So I finally got around to having enough time to set up a Java-based DXA connecting to a Content Service in the Amazon cloud.
It was a fun adventure, to say the least, and most of it is due to my rustiness in Java. I have tried with both Eclipse and IntelliJ Idea, and definitely IntelliJ made it a lot simpler by detecting project dependencies and installing them for me – which actually made it harder to get Eclipse to work, as I hadn’t noticed what it had done.
Anyway – below are the steps I followed to get a local instance of DXA running within Eclipse. As with the .NET install, you need to make sure you have a proper firewall configuration allowing communication between your machine and the CIS, as well as having the right mappings set in Topology Manager (I used the default of “localhost:8080″ for this). I will not cover those steps in this post.
In order to get this to work, you need to:
- Install a Java SDK
- Install Maven
- Install Eclipse
- Install Tomcat
- Install lombok
Download a standard JDK from Oracle’s website – I went with whatever was the latest version, 64 bit.
Once it’s installed, make sure you set the JAVA_HOME environment variable in your machine, as Maven will need this.
Test that java is installed by running “java -version”
Head over to Maven’s download page and download the latest one for windows, unzip it to a location you will remember and then make sure to add “maven\bin” to your path environment variable.
You can test it by running “mvn -v”
Oddly enough, this was what took me the longest, as for some reason eclipse.org was super slow today. Eventually, this mirror worked the best for me, but YMMV.
You need an app server to run your application, so we’ll be using Tomcat for this. Head over to Tomcat’s download page and get Tomcat 8.5x (I used 8.5.12). Unzip it somewhere you will remember!
Don’t ask me what it is, I didn’t bother checking that other than noticing it was needed (thanks to Alexey Zarakovskiy from SDL’s DXA team for pointing me in this direction).
Download lombok.jar from here, and then run java -jar lombok.jar
A simple wizard will ask you to identify where your IDE is, enter the path to eclipse, and click “Install/Update”.
Getting the DXA
Now that we’re done with the prerequisites, let’s get our DXA going.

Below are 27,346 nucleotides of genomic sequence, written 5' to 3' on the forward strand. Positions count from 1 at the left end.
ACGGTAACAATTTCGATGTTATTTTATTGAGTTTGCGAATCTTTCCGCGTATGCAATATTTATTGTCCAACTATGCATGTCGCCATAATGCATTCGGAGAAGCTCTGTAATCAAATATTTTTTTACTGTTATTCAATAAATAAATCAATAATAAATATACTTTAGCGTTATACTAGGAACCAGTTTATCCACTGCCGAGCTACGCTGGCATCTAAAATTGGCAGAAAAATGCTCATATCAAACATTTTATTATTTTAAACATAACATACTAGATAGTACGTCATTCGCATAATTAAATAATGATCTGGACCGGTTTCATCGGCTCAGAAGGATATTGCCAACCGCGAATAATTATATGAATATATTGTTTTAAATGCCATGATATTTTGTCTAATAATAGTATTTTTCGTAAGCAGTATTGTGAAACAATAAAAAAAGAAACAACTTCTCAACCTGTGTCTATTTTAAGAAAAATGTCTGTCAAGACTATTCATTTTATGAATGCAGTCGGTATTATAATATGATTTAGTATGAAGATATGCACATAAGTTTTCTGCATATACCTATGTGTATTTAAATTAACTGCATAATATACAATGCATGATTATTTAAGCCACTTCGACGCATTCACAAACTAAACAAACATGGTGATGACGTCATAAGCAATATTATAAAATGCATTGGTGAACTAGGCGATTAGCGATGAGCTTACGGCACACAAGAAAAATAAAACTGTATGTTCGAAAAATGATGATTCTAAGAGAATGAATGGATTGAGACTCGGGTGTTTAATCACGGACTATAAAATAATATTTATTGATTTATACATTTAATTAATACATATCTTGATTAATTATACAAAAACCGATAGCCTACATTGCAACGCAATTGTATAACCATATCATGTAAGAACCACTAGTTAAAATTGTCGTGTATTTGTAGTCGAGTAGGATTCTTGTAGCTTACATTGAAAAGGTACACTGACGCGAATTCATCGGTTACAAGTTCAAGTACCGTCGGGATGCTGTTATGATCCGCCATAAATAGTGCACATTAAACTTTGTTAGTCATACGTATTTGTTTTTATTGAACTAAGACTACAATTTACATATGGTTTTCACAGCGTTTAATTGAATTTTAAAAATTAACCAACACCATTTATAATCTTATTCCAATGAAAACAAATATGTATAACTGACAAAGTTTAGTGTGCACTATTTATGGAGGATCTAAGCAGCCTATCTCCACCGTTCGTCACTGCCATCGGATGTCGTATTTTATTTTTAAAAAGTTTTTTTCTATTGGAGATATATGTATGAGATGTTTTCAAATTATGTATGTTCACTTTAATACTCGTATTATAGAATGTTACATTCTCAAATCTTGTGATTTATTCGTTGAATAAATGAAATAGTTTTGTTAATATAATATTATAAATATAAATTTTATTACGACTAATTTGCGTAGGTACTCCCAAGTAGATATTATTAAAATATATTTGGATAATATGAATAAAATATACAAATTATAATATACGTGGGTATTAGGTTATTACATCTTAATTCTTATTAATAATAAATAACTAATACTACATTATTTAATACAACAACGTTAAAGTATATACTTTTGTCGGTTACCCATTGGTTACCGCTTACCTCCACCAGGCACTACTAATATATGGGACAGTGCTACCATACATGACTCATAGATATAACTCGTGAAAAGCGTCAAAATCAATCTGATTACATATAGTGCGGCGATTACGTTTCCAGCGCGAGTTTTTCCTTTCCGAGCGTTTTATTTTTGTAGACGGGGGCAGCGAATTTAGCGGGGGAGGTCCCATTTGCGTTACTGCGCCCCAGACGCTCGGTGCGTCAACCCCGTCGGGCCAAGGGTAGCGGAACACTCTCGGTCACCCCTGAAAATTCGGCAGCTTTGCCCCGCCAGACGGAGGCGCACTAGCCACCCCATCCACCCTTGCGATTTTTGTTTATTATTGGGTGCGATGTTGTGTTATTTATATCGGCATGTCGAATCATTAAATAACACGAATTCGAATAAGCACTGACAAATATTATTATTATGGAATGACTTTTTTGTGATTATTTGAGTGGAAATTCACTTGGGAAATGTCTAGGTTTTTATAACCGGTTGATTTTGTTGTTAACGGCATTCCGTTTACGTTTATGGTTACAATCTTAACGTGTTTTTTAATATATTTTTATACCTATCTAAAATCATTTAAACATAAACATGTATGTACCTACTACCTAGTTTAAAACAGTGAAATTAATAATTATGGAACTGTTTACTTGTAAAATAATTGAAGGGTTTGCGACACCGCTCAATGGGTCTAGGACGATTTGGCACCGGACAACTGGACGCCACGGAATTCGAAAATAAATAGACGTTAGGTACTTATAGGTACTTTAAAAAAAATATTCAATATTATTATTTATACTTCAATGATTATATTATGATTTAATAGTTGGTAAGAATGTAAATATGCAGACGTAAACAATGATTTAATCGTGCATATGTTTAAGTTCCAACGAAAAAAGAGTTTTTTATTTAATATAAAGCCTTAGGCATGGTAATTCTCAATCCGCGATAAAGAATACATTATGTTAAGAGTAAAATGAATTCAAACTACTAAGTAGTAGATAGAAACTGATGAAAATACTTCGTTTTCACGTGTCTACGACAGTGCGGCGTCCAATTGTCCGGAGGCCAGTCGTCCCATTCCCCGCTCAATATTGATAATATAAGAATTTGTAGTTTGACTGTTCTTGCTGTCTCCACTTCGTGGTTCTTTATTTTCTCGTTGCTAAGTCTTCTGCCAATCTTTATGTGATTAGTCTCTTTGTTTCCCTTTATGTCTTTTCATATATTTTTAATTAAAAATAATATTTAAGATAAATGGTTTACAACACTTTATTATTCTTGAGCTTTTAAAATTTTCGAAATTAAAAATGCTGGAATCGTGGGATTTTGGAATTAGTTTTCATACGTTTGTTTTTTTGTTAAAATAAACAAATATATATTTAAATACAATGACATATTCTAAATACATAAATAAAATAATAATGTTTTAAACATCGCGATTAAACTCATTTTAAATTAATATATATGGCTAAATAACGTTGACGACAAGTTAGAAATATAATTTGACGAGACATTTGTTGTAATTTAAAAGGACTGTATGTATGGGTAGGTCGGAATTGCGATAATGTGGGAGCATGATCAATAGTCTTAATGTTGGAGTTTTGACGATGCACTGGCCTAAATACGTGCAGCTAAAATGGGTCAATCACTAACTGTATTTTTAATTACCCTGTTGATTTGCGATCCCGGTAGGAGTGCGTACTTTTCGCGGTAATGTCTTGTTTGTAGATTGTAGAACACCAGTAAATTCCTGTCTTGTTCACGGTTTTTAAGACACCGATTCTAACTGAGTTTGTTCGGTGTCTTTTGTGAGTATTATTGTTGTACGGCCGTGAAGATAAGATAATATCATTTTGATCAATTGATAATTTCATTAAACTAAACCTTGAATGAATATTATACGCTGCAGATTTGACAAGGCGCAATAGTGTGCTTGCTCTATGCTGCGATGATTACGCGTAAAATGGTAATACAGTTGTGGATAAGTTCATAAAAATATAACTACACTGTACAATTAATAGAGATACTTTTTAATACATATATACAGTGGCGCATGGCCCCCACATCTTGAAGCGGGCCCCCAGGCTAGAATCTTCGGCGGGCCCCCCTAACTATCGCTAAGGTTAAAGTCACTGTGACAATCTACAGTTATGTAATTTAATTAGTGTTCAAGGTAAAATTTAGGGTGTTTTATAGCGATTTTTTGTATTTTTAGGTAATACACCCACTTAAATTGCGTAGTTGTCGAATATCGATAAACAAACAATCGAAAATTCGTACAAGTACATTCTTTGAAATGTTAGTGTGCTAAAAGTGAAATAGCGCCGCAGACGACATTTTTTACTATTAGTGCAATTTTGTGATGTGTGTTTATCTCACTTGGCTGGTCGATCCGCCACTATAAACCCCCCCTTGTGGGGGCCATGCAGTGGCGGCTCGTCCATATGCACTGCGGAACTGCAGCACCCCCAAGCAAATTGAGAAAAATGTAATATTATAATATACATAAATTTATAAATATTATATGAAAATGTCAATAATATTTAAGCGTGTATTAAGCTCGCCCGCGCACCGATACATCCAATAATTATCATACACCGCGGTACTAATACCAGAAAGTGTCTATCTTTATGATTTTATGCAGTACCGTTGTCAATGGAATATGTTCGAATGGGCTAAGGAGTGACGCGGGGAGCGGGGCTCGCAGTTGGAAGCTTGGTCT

The first thing we need to do is to download it, and we will use maven to do this for us. Below are the steps I followed, if you know what you’re doing, feel free to improvise – if you don’t know what you’re doing, do exactly as I did.
- Create a folder, for instance c:\dev\java-dxa
- In a command prompt or PS shell, go to this folder and type “mvn archetype:generate” (without the quotes, of course)
- On the next prompt, enter “dxa” (again, no quotes!)
- Enter “1”
- Press Enter to accept the default (latest DXA version)
- Enter “com.sdl.dxa” as groupId
- Enter “dxawebapp” as artifactId
- Press Enter to accept the default version
- Press Enter to accept the default package
- Enter Y to confirm
Now you should have a set of subfolders created under c:\dev\java-dxa, and one of them (dxawebapp) will have a pom.xml, which we will need soon.
Let’s get into Eclipse
Open Eclipse and configure Tomcat as a Server:
- Click File -> New -> Other
Type “server” to filter and click Next
(You may have to expand this window), select Tomcat v8.5 server and click Next
Specify the location where Tomcat is installed then click on “Installed JREs”
Click on “Add…”
Select “Standard VM” and click Next
Set the path to the folder where the JDK is installed and click Finish
Optionally, set this new JRE as the default.
Quick recap: we now have the DXA’s maven pom.xml, we have Eclipse and we have Tomcat installed as a server in Eclipse. Time to import the DXA into Eclipse:
- Select File -> Import
Type maven in the filter window and select “Existing Maven Project”
Browse to the location where you downladed the POM to (c:\dev\Java-DXA\dxawebapp in my case) and click Finish.
Wait a few minutes for the import to finish. You now should be able to see in your workspace a “DxaWebApp” project. Let’s add the core module to it.
Right-click the dxawebapp project and select Maven -> Select Maven Profiles
In the window that shows the available profiles, check the box next to “core-module” and click OK.
Next, let’s change the DXA’s context root to be / instead of the default of /dxawebapp. Right click the DXA Web App project again and select Properties (all the way at the end of that menu)
Find the “Web Project Settings” and modify the “Context Root” to /
Last step… you’re almost there!
Edit the cd_client_conf.xml file and enter the URL to your discovery service, as well as the cduser and password to use.
Once that’s done, just right-click the project, select “Run As -> Run On Server”, select the tomcat server that you configured earlier… and wait.
You may see an error on the first attempt, as apparently Eclipse expects Tomcat to be able to launch fully in 45 seconds, and this may not be enough the first time. Just do it again, and you’ll finally see this screen: